Brinker is unwilling to accept the mystery (or the unknown) that surrounds Finny's fall from the tree. Though Finny has already said that he must have simply slipped, Brinker does not believe that this is the real explanation.
To get Finny and Gene to attend the trial, Brinker essentially arrests them, bringing several people with him to Finny and Gene's room. Brinker does not use force but threatens to do so.
There is reason to question Brinker's motivation in this episode. One potential explanation is that Brinker is stressed by the approach of the war with all of its unknowns and its prospects of danger. He therefore wants to assert his ability to control events as much as he can and also eliminate the unknown as it exists within the scope of his social world at Devon.
These motivations are not articulated in the text itself. Instead, Brinker attempts to suggest that it is in Gene's interests to investigate the incident of Finny falling from the tree.
Then, insinuating that Gene has a "personal stake" in finding out the truth, Brinker suggests that there are a lot of unanswered questions about Finny's accident, and that the sooner that these questions are brought out in the open and resolved, the better it will be for everyone.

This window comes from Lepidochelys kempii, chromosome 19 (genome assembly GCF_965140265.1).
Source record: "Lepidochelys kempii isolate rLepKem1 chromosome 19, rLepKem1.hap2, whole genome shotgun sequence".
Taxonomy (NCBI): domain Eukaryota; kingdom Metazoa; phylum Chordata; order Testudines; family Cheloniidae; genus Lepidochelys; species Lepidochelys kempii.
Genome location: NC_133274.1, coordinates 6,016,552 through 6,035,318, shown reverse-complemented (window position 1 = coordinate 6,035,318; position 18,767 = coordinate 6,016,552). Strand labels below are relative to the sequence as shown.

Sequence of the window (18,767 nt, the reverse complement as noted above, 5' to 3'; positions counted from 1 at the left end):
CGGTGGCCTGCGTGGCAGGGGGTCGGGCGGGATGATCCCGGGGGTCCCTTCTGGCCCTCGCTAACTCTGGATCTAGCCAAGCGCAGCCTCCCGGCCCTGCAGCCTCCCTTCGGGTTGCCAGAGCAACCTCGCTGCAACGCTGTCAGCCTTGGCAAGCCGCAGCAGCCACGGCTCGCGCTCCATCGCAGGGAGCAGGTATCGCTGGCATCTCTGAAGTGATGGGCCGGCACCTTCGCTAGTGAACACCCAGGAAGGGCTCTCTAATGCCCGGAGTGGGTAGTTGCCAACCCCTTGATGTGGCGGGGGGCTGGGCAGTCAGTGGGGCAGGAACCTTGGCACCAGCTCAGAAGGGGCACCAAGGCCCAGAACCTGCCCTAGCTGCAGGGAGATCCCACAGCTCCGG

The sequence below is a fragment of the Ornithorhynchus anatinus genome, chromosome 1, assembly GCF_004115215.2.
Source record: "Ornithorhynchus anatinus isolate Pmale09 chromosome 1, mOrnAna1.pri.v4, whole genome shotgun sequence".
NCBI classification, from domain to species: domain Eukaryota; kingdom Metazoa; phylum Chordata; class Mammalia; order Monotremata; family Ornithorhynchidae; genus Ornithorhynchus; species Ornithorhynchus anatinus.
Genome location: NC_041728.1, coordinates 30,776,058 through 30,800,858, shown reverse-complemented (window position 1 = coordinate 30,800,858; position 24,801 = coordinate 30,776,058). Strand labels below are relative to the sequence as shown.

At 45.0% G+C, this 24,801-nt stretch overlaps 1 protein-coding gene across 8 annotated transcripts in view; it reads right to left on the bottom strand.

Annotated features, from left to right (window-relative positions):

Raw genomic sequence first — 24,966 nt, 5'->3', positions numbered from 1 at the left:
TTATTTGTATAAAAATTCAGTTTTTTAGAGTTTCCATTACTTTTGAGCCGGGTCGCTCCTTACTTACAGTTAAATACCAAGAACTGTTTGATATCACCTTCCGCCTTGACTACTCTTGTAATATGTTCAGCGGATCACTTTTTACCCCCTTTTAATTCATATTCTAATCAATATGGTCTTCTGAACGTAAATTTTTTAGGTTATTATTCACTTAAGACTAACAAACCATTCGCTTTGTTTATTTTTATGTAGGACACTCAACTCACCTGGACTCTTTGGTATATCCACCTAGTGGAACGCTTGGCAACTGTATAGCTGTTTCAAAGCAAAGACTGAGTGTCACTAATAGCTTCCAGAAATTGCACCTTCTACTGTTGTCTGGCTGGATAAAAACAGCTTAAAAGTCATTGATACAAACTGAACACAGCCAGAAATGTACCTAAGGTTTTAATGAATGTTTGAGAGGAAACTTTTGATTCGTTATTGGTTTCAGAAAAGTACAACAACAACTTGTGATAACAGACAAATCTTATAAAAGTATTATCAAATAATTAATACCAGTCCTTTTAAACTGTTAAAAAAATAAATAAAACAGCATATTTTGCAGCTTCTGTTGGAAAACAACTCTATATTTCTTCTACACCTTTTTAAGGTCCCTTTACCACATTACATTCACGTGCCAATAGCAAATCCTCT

There isn't really much mystery here in this portion of A Separate Peace, I'm afraid. Brinker sends a couple of guys to escort them to the assembly hall for a late-night, forbidden adventure, and there you have it. What's more important, I think, is the apparent tone of the incident at the beginning. It's pretty clear Brinker had no real sense that the night would turn out like it did, Finny's fall or not. It's called a mock trial because it's not meant to be serious. In other words, it may look like a trial and sound like a trial, but it's not really a trial. However, when Finny's suspicions and desire to finally hear the truth meet Gene's guilty conscience, this is bound to be more than a mock trial.
In A Separate Peace, "Brinker and three cohorts" came with a lot of commotion into their room at 10:05 and "half-lifted" Gene and Finny out the door. They hustle them down the stairs, then direct them to the mock-trial.
Better than my opinion, I can give you Gene's opinion as to why Brinker is so intent on investigating Finny's accident:
I had no idea what Brinker might say or do. Before he had always known and done whatever occurred to him because he was certain that whatever occurred to him was right.
Brinker thinks he knows something about Finny's accident, and he thinks he's right. And he wants to prove it. Whether or not he has ulterior motives--such as wanting to expose Gene and see him put down--I don't know. That would be speculation and guess work, unless some other textual evidence exists that I don't remember. Which is possible, of course.